Witton Bridge 04.06.2018

Cloudy with warm sunny spells

With the promise of a good bright morning ahead, the Team assembled in the Witton Bridge car park and were greeted by a rich variety of birdsong amongst which some detected the yaffle of a green woodpecker.  A short walk up to the viewpoint looking over Ashton’s Flash revealed several swifts circling in the sky above and tufted duck, mallard, and coots with chicks on the water, and a first sighting of reed warbler in the near rushes.

Moving down onto the track between Ashton’s and Neumann’s Flash, we were treated to the song and sighting of willow warbler, which provided encouraging evidence of the several reports about the plentiful numbers of warblers in this area. We congregated in the hide looking over Neumann’s Flash accessed along the spit, learning it had recently been named Pod’s Hide in the memory of a keen birdwatcher and visitor to this area from Comberbach (Pete “Pod” Antrobus).  From there we observed a large number of mute swan together with moorhen, coot, mallard and a pair of great crested grebe.  A swallow was spotted and reed warbler was heard but alas not seen.  Further along the track a further vocal treat of a song thrush was followed by good sightings of coot, lapwing, black-headed gull and herring gull on Ashton’s Flash.  Unfortunately we were unable to detect a pair of nesting ringed plovers which apparently had been chased off their nest on Neumann’s Flash very recently.

Before turning northwards onto the woodland track along the eastern side of Neumann’s Flash, a quick diversion up to the viewpoint revealed good sightings of whitethroat and willow warbler (and the opportunity for a coffee break for some). The woodland along the track, and hedges and reedbeds to the east, provided a rich background of birdsong and soon chiffchaff, goldfinch, songthrush, bullfinch, willow warbler, robin and collared dove were spotted as we slowly ambled along enjoying the colours, sounds and warmth.  Unfortunately blackcap and reed warbler were only heard rather than clearly seen. A last foray to view Neumann’s Flash revealed nothing new but a great crested grebe on its nest.

Turning right along the track over Forge Brook towards Marbury Lane and Haydn’s Pool, we arrived expectantly at the location where Cetti’s warbler had been consistently reported for some weeks. We were treated to whitethroat and jay and the explosive song of said Cetti’s warbler. However no clear sightings of the latter as it played up to its reputation of skulking in the hawthorn thicket.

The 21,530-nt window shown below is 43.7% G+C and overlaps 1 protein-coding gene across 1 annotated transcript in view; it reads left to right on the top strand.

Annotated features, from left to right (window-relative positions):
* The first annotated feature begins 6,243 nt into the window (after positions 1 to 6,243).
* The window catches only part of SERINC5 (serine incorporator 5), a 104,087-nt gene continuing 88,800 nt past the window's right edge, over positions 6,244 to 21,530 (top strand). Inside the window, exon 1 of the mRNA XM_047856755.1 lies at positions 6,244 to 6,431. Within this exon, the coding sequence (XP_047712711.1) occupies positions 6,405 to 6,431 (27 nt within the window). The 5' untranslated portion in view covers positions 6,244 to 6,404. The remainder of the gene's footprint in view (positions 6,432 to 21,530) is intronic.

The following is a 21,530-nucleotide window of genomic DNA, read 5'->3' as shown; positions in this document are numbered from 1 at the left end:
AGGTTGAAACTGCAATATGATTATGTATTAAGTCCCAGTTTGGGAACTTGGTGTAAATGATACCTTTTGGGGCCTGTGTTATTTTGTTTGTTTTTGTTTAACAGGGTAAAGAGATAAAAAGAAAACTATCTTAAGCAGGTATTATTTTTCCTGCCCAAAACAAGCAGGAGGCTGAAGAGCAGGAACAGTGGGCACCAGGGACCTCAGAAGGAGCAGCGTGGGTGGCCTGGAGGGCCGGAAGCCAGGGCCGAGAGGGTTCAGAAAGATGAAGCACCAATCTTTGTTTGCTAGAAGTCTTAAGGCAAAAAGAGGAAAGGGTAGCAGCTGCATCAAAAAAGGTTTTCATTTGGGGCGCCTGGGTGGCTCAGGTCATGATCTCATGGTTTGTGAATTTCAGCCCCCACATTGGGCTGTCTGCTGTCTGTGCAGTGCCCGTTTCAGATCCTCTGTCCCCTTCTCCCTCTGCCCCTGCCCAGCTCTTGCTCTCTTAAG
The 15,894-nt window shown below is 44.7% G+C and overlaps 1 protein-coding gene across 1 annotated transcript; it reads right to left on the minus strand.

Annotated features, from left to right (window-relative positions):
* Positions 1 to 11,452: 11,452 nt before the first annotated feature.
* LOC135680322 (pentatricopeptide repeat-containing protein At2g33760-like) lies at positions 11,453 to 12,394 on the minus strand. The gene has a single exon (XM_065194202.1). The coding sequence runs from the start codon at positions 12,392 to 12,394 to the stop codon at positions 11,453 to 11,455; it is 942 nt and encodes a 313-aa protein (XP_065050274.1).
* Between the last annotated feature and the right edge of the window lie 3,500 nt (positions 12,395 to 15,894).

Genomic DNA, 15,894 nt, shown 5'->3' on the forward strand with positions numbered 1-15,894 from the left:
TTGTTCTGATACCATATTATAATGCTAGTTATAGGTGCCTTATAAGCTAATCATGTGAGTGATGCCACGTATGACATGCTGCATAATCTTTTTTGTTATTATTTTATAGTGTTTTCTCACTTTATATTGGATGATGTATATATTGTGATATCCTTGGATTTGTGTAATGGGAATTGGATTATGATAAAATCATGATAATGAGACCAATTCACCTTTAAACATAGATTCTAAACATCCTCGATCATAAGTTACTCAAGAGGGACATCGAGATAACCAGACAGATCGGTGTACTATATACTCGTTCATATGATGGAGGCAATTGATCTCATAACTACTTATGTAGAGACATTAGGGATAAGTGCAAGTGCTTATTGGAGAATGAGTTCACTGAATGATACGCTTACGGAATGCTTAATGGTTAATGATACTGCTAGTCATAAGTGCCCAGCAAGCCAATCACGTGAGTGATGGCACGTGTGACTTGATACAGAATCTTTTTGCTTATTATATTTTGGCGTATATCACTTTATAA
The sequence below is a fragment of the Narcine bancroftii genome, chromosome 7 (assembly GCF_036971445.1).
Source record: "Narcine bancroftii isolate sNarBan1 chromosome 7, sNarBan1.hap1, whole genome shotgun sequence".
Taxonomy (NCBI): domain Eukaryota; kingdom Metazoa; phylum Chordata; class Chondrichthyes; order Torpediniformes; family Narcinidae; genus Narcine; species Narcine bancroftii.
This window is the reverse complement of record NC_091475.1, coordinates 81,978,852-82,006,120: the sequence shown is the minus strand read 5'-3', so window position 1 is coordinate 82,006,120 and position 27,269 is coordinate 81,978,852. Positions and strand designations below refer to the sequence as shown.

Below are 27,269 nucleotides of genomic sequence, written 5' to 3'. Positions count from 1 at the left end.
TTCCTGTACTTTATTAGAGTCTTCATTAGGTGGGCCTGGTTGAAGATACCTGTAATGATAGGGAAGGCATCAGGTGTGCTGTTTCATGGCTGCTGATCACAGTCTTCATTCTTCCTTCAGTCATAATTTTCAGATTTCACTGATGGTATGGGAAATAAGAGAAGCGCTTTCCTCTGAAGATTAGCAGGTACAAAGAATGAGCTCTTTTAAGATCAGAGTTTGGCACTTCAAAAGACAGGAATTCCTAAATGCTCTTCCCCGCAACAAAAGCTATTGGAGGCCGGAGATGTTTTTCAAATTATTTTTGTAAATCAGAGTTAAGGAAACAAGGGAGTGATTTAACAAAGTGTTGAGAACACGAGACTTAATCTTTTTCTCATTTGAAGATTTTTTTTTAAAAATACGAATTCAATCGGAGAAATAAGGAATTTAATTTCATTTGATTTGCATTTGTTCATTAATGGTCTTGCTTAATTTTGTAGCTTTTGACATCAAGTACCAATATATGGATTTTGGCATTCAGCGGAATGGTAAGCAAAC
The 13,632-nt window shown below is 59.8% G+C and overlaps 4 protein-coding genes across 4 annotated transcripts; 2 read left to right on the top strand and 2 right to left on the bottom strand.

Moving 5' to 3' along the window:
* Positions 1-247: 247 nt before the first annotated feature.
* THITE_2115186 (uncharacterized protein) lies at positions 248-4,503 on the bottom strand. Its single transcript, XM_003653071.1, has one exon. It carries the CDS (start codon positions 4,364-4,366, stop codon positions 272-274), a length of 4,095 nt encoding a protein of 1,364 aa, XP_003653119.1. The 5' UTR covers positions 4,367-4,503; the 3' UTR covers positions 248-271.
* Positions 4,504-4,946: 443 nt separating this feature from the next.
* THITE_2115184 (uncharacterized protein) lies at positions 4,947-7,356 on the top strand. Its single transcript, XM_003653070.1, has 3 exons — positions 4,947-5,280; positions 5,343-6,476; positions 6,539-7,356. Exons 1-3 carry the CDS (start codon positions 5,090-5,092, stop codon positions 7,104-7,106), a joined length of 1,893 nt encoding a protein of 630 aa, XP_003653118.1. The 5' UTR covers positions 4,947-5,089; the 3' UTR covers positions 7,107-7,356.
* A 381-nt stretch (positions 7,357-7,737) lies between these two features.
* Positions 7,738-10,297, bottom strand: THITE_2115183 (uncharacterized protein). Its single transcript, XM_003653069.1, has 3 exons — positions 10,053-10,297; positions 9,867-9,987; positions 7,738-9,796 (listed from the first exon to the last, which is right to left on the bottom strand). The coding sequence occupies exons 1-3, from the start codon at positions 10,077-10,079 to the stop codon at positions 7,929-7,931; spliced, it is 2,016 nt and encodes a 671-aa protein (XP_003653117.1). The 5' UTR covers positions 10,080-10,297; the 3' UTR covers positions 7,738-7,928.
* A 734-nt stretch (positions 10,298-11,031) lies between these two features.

Finally we arrived at Haydn’s Pool which performed poorly this time with only moorhen, coot and a single stockdove perched on the owl box in the distance.  Returning back to the car park, Butterfinch Bridge proved water rail-less but the Witton Brook footpath compensated by allowing some good photogenic views of reed bunting. Overall a very pleasant and fruitful morning’s outing!   (S

Bird list (BP)

  1. Little Grebe
  2. Great-crested Grebe
  3. Heron
  4. Mute Swan
  5. Canada Goose
  6. Mallard
  7. Tufted Duck
  8. Buzzard
  9. Moorhen
  10. Coot
  11. Lapwing
  12. Black-headed Gull
  13. Herring Gull
  14. Stock Dove
  15. Woodpigeon
  16. Collared Dove
  17. Swift
  18. Swallow
  19. House Martin
  20. Wren
  21. Dunnock
  22. Robin
  23. Blackbird
  24. Song Thrush
  25. Whitethroat
  26. Willow Warbler
  27. Long-tailed Tit
  28. Great Tit
  29. Blue Tit
  30. Jay
  31. Magpie
  32. Carrion Crow
  33. Starling
  34. Goldfinch
  35. Bullfinch
  36. Reed Bunting

Birds heard only: Green woodpecker, Cetti’s warbler, Reed warbler, Blackcap                Also seen:  Speckled wood butterfly, Cinnabar moth, Black-tailed skimmer, Common blue damselfly



Leave a Reply

Fill in your details below or click an icon to log in:

WordPress.com Logo

You are commenting using your WordPress.com account. Log Out /  Change )

Google photo

You are commenting using your Google account. Log Out /  Change )

Twitter picture

You are commenting using your Twitter account. Log Out /  Change )

Facebook photo

You are commenting using your Facebook account. Log Out /  Change )

Connecting to %s